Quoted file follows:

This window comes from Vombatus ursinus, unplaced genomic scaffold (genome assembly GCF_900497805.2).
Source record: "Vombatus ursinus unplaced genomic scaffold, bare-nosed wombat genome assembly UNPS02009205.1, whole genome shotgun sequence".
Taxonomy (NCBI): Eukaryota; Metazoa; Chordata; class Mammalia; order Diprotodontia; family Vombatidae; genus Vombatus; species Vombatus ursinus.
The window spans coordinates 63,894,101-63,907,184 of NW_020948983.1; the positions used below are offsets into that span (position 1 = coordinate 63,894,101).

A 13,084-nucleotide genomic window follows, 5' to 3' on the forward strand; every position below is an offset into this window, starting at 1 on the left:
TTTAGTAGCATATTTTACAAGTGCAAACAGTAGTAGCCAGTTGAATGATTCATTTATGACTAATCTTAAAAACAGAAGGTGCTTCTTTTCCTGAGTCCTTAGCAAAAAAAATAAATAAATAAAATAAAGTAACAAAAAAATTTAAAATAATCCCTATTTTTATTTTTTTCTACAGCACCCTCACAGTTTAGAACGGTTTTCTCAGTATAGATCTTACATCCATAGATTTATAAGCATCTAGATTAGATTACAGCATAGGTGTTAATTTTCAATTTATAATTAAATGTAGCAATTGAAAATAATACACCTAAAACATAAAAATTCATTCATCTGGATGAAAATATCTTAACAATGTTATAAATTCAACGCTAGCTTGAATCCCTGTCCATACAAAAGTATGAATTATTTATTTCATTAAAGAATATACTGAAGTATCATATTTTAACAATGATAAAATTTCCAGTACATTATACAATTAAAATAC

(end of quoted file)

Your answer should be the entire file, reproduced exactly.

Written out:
This window comes from Vombatus ursinus, unplaced genomic scaffold (genome assembly GCF_900497805.2).
Source record: "Vombatus ursinus unplaced genomic scaffold, bare-nosed wombat genome assembly UNPS02009205.1, whole genome shotgun sequence".
Taxonomy (NCBI): Eukaryota; Metazoa; Chordata; class Mammalia; order Diprotodontia; family Vombatidae; genus Vombatus; species Vombatus ursinus.
The window spans coordinates 63,894,101-63,907,184 of NW_020948983.1; the positions used below are offsets into that span (position 1 = coordinate 63,894,101).

A 13,084-nucleotide genomic window follows, 5' to 3' on the forward strand; every position below is an offset into this window, starting at 1 on the left:
TTTAGTAGCATATTTTACAAGTGCAAACAGTAGTAGCCAGTTGAATGATTCATTTATGACTAATCTTAAAAACAGAAGGTGCTTCTTTTCCTGAGTCCTTAGCAAAAAAAATAAATAAATAAAATAAAGTAACAAAAAAATTTAAAATAATCCCTATTTTTATTTTTTTCTACAGCACCCTCACAGTTTAGAACGGTTTTCTCAGTATAGATCTTACATCCATAGATTTATAAGCATCTAGATTAGATTACAGCATAGGTGTTAATTTTCAATTTATAATTAAATGTAGCAATTGAAAATAATACACCTAAAACATAAAAATTCATTCATCTGGATGAAAATATCTTAACAATGTTATAAATTCAACGCTAGCTTGAATCCCTGTCCATACAAAAGTATGAATTATTTATTTCATTAAAGAATATACTGAAGTATCATATTTTAACAATGATAAAATTTCCAGTACATTATACAATTAAAATAC